• I imagine you could put any size SATA hard drive in. I don’t know this for sure, but intend to purchase a 2TB in the next few months, and intend to put it into my case, as it’s not being used atm. I don’t know for sure that it will work though.

      Comment by fiddlings — 17 August 2010 @ 13:08 | Reply

      • That seems to be the consensus from the IT guys here. It SHOULD work.
        With 2TB drives now for around £75-£80, and a new Free Agent 2TB costing around £106 (inc. delvivery), it’s getting more difficult to decide what to do.
        However I back up my Time Machine drive on a monthly basis to 2 other drives (in rotation), so if I upgrade to 2TB, I actually have to buy 3 drives. So saving £90 overall does sound good.
        If I decide to upgrade I’ll be sure to post a reply with the results.

        Comment by Simon — 17 August 2010 @ 13:29

      • Thanks, that would be great. I know when 100GB+ externals first came out, you couldn’t put more than 500GB HDDs in them, but I expect these Seagate enclosures should be fine up to at least 2TB

        Comment by fiddlings — 17 August 2010 @ 18:18

  21. Thanks! Very helpful in replacing the case.

    Comment by Wendy Mayo — 18 August 2010 @ 06:43 | Reply

  22. Thank You Soooo much for this tutorial.
    First I didn’t know this could be done.
    Secondly My 1.5 tb was slowly getting hotter and hotter as time wore on. Between the interface and that damn sleep and speed up crap, it was slowing down my system.
    As soon as i mounted the drive in my case and booted up my win 7 and world of warcraft both sped up massively.
    It was causing my entire system to lag.
    Now it flies!

    Comment by Beth — 6 September 2010 @ 06:40 | Reply

  23. My seagate 500gb desk power supply failed. I was able to open the enclosure and extract the drive itself, and I purchased a SATA/IDE to USB adapter. However, the connector on the drive is nowhere near the type with pins, it has a flat connector strip with metal strips instead of pins.. Any help out there?

    Comment by Jonathan Gross — 17 September 2010 @ 17:23 | Reply

    • Hey Jonathan, I’m not a hundred percent sure what your adaptor looks like, do you perhaps have a link you can show which will help explain. I too have a SATA/IDE to USB adapter, it just requires a SATA cable to connect the adaptor to the HDD.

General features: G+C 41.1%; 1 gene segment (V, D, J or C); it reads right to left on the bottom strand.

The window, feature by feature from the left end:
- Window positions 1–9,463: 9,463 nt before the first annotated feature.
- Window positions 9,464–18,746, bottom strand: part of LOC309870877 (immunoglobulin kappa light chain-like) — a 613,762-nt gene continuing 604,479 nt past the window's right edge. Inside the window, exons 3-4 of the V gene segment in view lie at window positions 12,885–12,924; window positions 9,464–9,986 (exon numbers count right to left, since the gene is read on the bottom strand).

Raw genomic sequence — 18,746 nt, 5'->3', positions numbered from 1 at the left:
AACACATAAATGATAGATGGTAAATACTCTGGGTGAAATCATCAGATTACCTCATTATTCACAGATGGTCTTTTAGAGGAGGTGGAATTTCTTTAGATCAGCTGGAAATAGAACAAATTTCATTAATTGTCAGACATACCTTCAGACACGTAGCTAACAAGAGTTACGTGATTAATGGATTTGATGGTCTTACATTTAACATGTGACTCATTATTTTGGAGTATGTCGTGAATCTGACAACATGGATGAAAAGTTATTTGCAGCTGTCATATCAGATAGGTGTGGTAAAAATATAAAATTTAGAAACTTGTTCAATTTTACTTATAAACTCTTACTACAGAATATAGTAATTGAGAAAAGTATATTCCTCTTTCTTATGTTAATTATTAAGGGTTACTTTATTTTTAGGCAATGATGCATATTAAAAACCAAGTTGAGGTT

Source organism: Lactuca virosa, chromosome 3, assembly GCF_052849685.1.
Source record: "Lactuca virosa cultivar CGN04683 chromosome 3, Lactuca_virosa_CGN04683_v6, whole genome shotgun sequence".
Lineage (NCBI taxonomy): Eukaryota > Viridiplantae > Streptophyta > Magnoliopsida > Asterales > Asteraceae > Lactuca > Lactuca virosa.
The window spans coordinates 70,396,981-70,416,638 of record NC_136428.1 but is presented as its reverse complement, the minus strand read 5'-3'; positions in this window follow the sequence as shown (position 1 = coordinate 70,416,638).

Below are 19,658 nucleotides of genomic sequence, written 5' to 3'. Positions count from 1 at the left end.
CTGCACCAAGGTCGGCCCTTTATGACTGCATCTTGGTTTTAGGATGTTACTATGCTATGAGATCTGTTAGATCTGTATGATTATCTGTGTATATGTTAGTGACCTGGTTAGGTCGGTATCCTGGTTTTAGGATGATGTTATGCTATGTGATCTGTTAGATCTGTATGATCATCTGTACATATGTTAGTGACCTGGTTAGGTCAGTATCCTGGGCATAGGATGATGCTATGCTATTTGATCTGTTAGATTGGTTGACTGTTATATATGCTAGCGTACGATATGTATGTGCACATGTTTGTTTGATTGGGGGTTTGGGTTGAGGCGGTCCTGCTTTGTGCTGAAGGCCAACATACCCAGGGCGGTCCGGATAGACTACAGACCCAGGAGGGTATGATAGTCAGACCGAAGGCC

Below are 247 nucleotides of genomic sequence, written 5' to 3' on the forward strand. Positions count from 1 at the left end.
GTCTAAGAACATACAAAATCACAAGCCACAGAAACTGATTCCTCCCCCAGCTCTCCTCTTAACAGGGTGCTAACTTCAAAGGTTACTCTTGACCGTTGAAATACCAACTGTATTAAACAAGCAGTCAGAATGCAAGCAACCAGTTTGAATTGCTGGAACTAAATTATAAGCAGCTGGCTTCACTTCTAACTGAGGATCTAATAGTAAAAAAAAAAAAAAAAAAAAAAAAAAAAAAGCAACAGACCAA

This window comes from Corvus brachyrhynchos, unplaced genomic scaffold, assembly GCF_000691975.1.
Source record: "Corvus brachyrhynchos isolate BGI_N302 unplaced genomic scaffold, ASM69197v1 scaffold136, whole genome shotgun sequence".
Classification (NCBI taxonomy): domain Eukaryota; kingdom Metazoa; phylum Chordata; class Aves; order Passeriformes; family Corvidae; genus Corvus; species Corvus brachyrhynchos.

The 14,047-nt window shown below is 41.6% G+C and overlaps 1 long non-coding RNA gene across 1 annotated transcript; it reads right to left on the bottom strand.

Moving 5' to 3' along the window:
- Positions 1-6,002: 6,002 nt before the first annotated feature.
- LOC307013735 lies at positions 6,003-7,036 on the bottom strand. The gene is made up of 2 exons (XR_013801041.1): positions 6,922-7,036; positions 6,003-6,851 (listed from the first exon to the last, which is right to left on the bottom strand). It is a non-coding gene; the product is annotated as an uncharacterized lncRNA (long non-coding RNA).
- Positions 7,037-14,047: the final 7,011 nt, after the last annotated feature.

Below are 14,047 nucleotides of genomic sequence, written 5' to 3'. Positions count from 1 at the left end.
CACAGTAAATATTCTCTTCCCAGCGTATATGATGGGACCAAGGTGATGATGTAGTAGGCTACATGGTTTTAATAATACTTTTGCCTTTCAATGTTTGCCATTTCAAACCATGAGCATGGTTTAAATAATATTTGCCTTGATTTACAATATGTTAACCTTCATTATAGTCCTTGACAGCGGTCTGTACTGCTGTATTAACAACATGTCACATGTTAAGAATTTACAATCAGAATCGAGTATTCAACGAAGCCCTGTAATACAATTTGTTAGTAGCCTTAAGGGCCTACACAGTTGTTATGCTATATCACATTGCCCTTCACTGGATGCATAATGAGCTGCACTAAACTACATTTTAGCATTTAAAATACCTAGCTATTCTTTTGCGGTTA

Comment by fiddlings — 17 September 2010 @ 21:13 | Reply

  24. Just wanted to say thanks for publishing this information. It just took me 5 mins to extract the HD.
    I started at the rear of the unit and found that it popped open much easier.

    I found that the housing is pathetic as it was not allowing my HD to cool properly. The temp was going way over the safe limit. So I was basically rescuing my drive.

    Thanks again.
    Cheers
    Keith

    Comment by Keith Watkins — 5 December 2010 @ 19:08 | Reply

  25. Awesome post and a great help in allowing me to add a new internal HDD to my system. Got a great deal on Black Friday through Micro Center. Can’t beat $50 for a 1TB HDD. Thanks for the efforts to post this thread. Much appreciated!

    Comment by Bill — 10 December 2010 @ 07:40 | Reply

  26. [...] [...]

    Pingback by Is this possbile — 12 January 2011 @ 20:50 | Reply

  27. I recently purchased the exact same Seagate 1TB HDD as you disassembled. I plugged it in and it worked fine, i was able to transfer data and the Seagate manager software also worked well. My only complaint was that right from the start whenever i accessed the drive it clicked loudly. I thought it normal of the drive, that maybe it was just noisy. After reading about the click of death and seeing persons complaints about Seagate i am a bit worried.

    Currently it is running fine and completely operation. Is this clicking normal for the HDD? I have run the self check through Seagate manager and encountered no errors.

    Comment by Peter — 16 February 2011 @ 03:31 | Reply

  28. Heads up…I just pulled the drive out per instructions. However, not any SATA drive will fit back in. The problem is the sharp angle on the circuit board near the connectors. Seagate’s connector block is a different dimension that WD. As I found out. WD SATA drives (that I have lying around the shop, at any rate) do not fit.

    Measure first before you buy a replacement drive -

    Comment by Chris — 17 February 2011 @ 23:31 | Reply

    • Hey, thanks for the info.
      I imagine if this is a problem, it shouldn’t be too difficult to rectify with an appropriately sharp object such as a knife?

      Comment by fiddlings — 17 February 2011 @ 23:34 | Reply

  29. thank you for the instructions. Very helpful and worked. Was able to turn my external drive for my windows home server into an internal.

    Comment by Derausgewanderte — 27 March 2011 @ 22:13 | Reply

  30. Thanks for this, the power in mine died so I was able to open it up and rescue my HD!

    Comment by Greg — 5 July 2011 @ 13:05 | Reply

    • This was easy-peaszy! Just be advised, you will risk dinging up the plastic at the seams. There’s no doubt. I tried being so careful but in the end I had to really ply the top cover off, knurling the edges as I worked around the perimeter. The case isn’t going to look nice in the end. But, that’s perfectly fine with me. A replacement enclosure was $20. If you’ve suffered a dead one of these, chances are it’s a power supply issue and you’re well advised not wasting your time and effort replacing anything in that Seagate case anyway.

      Hats off, Greg!

      H

      Comment by Iam Me — 26 August 2011 @ 15:29 | Reply

  31. But where can I get a replacement enclosure for the busted data port plug. The HHD works fine, the cords and poer supply are good, I can’t solder worth a darn and repair shops want too much. I just need a case.

    Comment by Art — 6 September 2011 @ 23:30 | Reply